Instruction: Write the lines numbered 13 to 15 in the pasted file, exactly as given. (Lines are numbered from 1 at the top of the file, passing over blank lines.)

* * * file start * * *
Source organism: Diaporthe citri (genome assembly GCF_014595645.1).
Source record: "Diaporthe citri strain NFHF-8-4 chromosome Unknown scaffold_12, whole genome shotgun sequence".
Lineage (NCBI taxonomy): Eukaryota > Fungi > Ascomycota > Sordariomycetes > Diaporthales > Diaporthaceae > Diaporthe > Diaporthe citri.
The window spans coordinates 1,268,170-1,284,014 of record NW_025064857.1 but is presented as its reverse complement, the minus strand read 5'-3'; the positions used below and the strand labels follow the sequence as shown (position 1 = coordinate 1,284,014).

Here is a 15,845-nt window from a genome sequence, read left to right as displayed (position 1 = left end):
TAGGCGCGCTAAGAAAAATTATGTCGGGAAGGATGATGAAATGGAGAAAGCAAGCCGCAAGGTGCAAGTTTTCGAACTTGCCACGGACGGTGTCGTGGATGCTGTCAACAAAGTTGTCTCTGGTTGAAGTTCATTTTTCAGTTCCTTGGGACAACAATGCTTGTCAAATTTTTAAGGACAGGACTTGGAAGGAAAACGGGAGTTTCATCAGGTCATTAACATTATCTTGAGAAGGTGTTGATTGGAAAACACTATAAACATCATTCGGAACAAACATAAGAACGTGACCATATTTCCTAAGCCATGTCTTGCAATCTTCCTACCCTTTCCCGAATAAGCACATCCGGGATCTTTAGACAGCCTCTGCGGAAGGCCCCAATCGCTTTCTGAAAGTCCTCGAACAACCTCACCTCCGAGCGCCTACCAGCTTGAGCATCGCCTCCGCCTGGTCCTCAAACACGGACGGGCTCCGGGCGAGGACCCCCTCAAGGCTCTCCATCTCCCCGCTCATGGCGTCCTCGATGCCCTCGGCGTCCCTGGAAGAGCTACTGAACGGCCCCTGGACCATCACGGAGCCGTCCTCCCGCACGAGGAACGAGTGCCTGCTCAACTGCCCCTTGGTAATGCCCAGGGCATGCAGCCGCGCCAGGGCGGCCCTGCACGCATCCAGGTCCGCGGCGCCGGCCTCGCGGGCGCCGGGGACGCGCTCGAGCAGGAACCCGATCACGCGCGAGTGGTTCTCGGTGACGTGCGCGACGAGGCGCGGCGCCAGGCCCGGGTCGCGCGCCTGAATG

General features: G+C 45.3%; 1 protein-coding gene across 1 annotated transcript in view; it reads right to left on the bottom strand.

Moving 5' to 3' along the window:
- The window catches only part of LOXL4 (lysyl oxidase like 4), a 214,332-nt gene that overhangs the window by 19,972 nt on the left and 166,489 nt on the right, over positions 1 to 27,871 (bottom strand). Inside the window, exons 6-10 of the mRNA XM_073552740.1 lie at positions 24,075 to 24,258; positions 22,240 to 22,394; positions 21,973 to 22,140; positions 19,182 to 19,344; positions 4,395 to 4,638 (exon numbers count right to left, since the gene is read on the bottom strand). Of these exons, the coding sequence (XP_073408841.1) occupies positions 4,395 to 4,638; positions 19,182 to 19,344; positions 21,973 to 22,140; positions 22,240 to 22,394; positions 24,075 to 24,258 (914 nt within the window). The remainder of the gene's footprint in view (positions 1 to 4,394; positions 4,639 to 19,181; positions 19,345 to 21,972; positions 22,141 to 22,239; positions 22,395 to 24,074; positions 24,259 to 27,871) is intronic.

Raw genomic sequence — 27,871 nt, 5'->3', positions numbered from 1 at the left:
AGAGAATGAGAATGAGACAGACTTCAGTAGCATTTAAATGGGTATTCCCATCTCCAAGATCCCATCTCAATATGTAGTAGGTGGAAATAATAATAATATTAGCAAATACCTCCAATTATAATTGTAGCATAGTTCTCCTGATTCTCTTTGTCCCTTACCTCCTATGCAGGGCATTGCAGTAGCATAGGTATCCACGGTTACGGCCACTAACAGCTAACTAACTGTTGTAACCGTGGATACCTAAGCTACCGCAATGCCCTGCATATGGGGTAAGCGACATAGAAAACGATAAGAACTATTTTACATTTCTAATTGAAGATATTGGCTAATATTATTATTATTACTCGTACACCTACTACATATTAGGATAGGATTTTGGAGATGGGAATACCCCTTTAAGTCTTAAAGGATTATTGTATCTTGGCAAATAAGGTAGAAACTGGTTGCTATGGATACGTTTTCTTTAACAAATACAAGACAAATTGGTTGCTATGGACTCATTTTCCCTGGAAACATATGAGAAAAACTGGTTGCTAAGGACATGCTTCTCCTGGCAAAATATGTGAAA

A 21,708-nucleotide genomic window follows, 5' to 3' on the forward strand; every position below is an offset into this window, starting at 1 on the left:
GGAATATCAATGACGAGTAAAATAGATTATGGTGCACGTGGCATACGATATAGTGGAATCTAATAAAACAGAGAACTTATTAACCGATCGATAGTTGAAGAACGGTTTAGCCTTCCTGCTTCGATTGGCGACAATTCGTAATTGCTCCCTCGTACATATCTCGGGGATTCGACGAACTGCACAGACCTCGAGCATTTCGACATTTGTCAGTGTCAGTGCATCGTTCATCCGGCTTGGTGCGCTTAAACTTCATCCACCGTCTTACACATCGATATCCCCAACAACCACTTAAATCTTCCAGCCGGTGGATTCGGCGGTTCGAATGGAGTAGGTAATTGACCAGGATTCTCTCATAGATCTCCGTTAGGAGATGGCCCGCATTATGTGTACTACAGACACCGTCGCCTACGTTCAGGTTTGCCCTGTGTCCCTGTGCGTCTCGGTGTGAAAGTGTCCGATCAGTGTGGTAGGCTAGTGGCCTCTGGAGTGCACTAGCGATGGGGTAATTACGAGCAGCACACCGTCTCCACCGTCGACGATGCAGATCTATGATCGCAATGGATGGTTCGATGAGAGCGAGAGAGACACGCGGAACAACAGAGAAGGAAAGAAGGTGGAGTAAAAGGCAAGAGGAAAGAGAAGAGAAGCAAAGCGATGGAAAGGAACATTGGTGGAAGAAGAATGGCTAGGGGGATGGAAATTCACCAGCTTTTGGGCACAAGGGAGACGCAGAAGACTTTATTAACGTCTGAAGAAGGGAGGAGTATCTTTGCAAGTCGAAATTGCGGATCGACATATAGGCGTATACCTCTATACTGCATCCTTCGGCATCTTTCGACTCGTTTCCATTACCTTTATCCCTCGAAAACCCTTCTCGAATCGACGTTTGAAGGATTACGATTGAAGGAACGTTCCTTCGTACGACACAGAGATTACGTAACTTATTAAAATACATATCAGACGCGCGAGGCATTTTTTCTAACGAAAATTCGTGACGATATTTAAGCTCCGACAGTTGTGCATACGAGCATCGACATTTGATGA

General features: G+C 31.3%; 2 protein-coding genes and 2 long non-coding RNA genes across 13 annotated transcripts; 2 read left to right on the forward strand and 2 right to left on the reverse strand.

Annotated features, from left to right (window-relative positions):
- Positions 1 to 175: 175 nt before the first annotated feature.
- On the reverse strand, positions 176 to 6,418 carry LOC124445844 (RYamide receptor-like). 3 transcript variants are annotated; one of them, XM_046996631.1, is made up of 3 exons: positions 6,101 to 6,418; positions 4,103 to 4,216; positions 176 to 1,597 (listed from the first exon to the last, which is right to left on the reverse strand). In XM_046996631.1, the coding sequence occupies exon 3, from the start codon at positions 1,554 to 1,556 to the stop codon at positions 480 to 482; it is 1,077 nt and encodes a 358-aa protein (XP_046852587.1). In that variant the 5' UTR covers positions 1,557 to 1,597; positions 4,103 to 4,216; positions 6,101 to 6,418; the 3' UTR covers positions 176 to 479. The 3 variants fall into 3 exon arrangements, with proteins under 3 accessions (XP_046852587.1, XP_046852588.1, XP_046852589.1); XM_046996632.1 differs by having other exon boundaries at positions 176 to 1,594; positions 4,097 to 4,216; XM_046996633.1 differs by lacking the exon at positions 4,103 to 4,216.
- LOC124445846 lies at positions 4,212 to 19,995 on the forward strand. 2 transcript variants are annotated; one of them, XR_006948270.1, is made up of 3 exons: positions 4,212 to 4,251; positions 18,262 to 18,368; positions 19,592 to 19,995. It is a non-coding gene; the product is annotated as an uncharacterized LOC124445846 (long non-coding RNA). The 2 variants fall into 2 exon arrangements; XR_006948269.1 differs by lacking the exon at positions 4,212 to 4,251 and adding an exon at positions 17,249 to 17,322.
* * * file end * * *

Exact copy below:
GGAATATCAATGACGAGTAAAATAGATTATGGTGCACGTGGCATACGATATAGTGGAATCTAATAAAACAGAGAACTTATTAACCGATCGATAGTTGAAGAACGGTTTAGCCTTCCTGCTTCGATTGGCGACAATTCGTAATTGCTCCCTCGTACATATCTCGGGGATTCGACGAACTGCACAGACCTCGAGCATTTCGACATTTGTCAGTGTCAGTGCATCGTTCATCCGGCTTGGTGCGCTTAAACTTCATCCACCGTCTTACACATCGATATCCCCAACAACCACTTAAATCTTCCAGCCGGTGGATTCGGCGGTTCGAATGGAGTAGGTAATTGACCAGGATTCTCTCATAGATCTCCGTTAGGAGATGGCCCGCATTATGTGTACTACAGACACCGTCGCCTACGTTCAGGTTTGCCCTGTGTCCCTGTGCGTCTCGGTGTGAAAGTGTCCGATCAGTGTGGTAGGCTAGTGGCCTCTGGAGTGCACTAGCGATGGGGTAATTACGAGCAGCACACCGTCTCCACCGTCGACGATGCAGATCTATGATCGCAATGGATGGTTCGATGAGAGCGAGAGAGACACGCGGAACAACAGAGAAGGAAAGAAGGTGGAGTAAAAGGCAAGAGGAAAGAGAAGAGAAGCAAAGCGATGGAAAGGAACATTGGTGGAAGAAGAATGGCTAGGGGGATGGAAATTCACCAGCTTTTGGGCACAAGGGAGACGCAGAAGACTTTATTAACGTCTGAAGAAGGGAGGAGTATCTTTGCAAGTCGAAATTGCGGATCGACATATAGGCGTATACCTCTATACTGCATCCTTCGGCATCTTTCGACTCGTTTCCATTACCTTTATCCCTCGAAAACCCTTCTCGAATCGACGTTTGAAGGATTACGATTGAAGGAACGTTCCTTCGTACGACACAGAGATTACGTAACTTATTAAAATACATATCAGACGCGCGAGGCATTTTTTCTAACGAAAATTCGTGACGATATTTAAGCTCCGACAGTTGTGCATACGAGCATCGACATTTGATGA

General features: G+C 31.3%; 2 protein-coding genes and 2 long non-coding RNA genes across 13 annotated transcripts; 2 read left to right on the forward strand and 2 right to left on the reverse strand.

Annotated features, from left to right (window-relative positions):